The legacy of the Mondavi family in the wine industry is renowned for producing some of California's finest wines for generations. Carlo Mondavi, the grandson of the legendary winemaker, Robert Mondavi, has stepped forward as a pioneer in transitioning their legacy family winery to regenerative agriculture. Carlo’s journey towards sustainable practices was triggered by a concern for the environment, particularly the plight of monarch butterflies, and the realization of the dangers of glyphosate to both wildlife and human health.
In 2016, Moms Across America revealed that ten major California wines contain glyphosate - the primary active ingredient in Roundup weedkiller and over 700 other glyphosate-based herbicides. Glyphosate, classified as a probable carcinogen by the World Health Organization in 2015, was present in all three categories of wine - conventional (chemically grown), organic, and biodynamic. This discovery raised alarm bells about the potential health risks posed by glyphosate contamination in wines.
In 2017 Moms Across America’s founder and Executive Director, Zen Honeycutt had a series of conversations with Carlo Mondavi about the human health impacts of glyphosate laden vines. Zen states:
Moms Across America is very excited to see Carlo Mondavi spearheading such beneficial changes in the grape-growing community. We had several communications with Carlo a few years ago and gave him glyphosate studies that we believe supported these changes. We hope grape growers and farmers across the globe are inspired by his leadership and switch to non-toxic, regenerative organic farming methods.
Mondavi, 43, envisions something of an agricultural revolution that would rein in farming’s carbon footprint, estimated at roughly a quarter of the greenhouse emissions each year. Glyphosate in organic and biodynamic wines was a startling discovery in the Moms Across America report. Organic and biodynamic vineyards do not permit the use of Roundup or glyphosate-based herbicides, making the contamination entirely unexpected. The results indicate that the drift of chemical sprays from neighboring conventional vineyards could be the cause of this contamination. This revelation has significant implications, potentially leading to legal ramifications for contamination and devaluation of products from organic and biodynamic vineyards.
Glyphosate-based herbicides consist of more than just glyphosate as the active ingredient. Scientists have discovered that co-formulants found in these herbicides can be up to 1000 times more toxic than glyphosate alone. French scientist Gilles-Éric Seralini and his team revealed that these co-formulants also act as endocrine hormone disruptors, contributing to health issues like breast cancer, miscarriages, birth defects, and other health problems. Thus, the presence of glyphosate in wines could have broader implications for human health beyond just the risk of glyphosate exposure itself.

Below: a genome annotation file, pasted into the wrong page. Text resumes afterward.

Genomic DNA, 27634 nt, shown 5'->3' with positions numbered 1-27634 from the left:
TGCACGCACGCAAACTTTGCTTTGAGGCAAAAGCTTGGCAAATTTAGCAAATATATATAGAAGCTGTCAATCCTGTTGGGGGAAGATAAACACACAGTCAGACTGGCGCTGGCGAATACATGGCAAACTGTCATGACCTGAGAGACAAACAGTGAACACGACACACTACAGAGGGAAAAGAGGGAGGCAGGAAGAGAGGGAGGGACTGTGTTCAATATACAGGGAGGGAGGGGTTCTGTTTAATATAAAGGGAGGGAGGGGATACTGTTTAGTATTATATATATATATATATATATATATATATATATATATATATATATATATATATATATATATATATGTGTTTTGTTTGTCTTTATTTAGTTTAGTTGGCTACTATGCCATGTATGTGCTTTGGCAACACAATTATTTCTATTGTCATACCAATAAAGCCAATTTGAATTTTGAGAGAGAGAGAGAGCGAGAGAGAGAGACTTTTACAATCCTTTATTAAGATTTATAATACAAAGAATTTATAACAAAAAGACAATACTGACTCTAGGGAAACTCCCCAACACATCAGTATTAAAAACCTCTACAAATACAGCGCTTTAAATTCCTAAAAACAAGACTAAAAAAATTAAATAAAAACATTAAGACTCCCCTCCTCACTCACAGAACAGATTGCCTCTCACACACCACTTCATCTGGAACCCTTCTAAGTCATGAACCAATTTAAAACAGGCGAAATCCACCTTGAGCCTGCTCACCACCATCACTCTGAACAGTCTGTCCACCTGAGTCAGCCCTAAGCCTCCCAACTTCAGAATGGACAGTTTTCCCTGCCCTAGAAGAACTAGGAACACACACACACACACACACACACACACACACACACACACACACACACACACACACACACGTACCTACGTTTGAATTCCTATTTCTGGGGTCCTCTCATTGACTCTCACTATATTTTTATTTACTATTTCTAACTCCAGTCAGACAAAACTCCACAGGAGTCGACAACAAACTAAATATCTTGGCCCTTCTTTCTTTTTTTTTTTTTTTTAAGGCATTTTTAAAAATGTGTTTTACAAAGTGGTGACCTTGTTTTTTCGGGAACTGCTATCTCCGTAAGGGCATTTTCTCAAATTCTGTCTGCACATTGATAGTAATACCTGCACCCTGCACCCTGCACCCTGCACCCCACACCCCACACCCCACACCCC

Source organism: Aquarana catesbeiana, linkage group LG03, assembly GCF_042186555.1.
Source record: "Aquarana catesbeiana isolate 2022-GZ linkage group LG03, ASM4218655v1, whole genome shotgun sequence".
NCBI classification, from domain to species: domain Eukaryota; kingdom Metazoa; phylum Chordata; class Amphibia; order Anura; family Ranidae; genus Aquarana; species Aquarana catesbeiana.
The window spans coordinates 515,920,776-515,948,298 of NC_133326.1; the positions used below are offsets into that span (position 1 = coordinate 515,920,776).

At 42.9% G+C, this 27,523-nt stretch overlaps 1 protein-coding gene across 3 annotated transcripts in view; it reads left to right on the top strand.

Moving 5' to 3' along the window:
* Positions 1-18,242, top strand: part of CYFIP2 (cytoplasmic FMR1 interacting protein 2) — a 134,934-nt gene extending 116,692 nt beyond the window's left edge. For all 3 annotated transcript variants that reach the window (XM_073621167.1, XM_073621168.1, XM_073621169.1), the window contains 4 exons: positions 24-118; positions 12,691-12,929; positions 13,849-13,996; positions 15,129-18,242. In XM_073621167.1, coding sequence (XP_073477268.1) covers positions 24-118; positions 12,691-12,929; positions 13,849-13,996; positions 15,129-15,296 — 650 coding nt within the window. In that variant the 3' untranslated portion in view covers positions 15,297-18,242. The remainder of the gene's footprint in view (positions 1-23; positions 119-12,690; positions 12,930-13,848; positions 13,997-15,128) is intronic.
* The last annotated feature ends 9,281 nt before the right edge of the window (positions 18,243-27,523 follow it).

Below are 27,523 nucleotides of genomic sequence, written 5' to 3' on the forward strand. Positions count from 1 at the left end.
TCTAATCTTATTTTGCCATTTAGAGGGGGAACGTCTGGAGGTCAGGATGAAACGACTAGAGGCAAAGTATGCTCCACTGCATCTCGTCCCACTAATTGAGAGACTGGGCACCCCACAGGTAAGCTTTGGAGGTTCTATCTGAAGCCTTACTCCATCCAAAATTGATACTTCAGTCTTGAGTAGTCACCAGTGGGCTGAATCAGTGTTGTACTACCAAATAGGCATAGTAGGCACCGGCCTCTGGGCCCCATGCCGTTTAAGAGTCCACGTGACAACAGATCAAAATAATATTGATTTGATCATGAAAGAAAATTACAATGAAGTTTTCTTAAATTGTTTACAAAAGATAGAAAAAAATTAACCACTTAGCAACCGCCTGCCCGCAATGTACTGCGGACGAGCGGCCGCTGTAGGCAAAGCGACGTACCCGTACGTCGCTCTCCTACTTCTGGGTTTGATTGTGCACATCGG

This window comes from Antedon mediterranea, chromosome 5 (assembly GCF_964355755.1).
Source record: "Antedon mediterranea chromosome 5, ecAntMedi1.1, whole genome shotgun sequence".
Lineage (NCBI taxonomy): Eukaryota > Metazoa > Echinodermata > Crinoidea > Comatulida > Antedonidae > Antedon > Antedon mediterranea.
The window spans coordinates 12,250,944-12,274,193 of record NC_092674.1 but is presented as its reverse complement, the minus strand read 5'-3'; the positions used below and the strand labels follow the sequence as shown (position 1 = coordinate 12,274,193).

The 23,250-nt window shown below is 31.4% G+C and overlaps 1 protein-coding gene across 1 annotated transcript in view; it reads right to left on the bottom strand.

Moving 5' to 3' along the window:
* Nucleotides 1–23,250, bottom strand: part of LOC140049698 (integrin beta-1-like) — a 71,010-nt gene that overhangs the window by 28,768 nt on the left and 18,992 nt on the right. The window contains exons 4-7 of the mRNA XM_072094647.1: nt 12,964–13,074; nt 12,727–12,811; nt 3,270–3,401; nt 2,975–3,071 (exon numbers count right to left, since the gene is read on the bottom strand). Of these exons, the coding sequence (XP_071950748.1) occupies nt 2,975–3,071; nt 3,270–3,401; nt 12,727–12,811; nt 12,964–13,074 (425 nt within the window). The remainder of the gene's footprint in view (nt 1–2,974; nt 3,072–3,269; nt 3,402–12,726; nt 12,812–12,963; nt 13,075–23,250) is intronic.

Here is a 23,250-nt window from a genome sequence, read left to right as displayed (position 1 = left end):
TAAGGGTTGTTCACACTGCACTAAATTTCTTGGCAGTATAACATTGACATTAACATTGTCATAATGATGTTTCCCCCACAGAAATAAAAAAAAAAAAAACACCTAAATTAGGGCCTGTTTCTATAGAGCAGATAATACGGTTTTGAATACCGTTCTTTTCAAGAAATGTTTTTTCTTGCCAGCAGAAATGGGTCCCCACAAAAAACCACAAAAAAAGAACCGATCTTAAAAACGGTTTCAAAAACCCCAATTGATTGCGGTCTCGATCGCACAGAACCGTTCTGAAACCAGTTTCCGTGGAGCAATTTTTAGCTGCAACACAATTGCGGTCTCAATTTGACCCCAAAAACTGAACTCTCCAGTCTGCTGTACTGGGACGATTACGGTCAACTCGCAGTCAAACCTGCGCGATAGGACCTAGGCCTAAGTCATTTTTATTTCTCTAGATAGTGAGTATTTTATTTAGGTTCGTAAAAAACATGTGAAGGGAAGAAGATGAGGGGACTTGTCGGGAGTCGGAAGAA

Mondavi aims for more than keeping glyphosate and co-formulants out of his wine. He also envisions a combination of regenerative agriculture, increased biodiversity, and what he calls “renewable farming,” which relies on renewable sources of energy rather than fossil fuels.
This is in contrast to conventional vineyards that routinely use Roundup and glyphosate-based herbicides to control weeds. During the late winter or early spring, a strip of 1-2 feet is sprayed on either side of the grapevines, killing weeds while the vines are dormant. Plant pathologist Don Huber from Purdue University suggests that the vines inevitably absorb the herbicides through their roots and bark, eventually translocating the herbicides into the leaves and grapes.
Monarch Butterflies: A Catalyst for Change
Carlos Mondavi's transition to regenerative agriculture was driven, in part, by his concern for monarch butterflies. The decline of these iconic butterflies has been linked to the widespread use of glyphosate, which decimates milkweed - a critical plant for monarch caterpillars. As Mondavi witnessed this ecological crisis, he recognized the need for sustainable agricultural practices to protect not only the butterflies but also the broader environment, and with input from watch-dog organizations like Moms Across America, human health.
Mondavi's realization of the potential dangers of glyphosate extended beyond environmental concerns. As the wine industry faces lawsuits linking non-Hodgkin's lymphoma to glyphosate exposure, he understood the significance of transitioning away from conventional practices. Thus, he made the decisive move to embrace regenerative agriculture in the family winery, championing sustainable practices to protect the land, consumers, and the environment.
By taking a stand for monarch butterflies and recognizing the potential human health risks, Mondavi embodies the transformative power of conscious decision-making in the pursuit of sustainable winemaking. His transition to regenerative agriculture serves as an inspiring example for other legacy wineries, encouraging them to prioritize ecological stewardship and human well-being in their practices. As we move forward, the movement to avoid glyphosate in wine production gains momentum, heralding a new era of wine-making that values the health of the land, the people, and the planet above all else.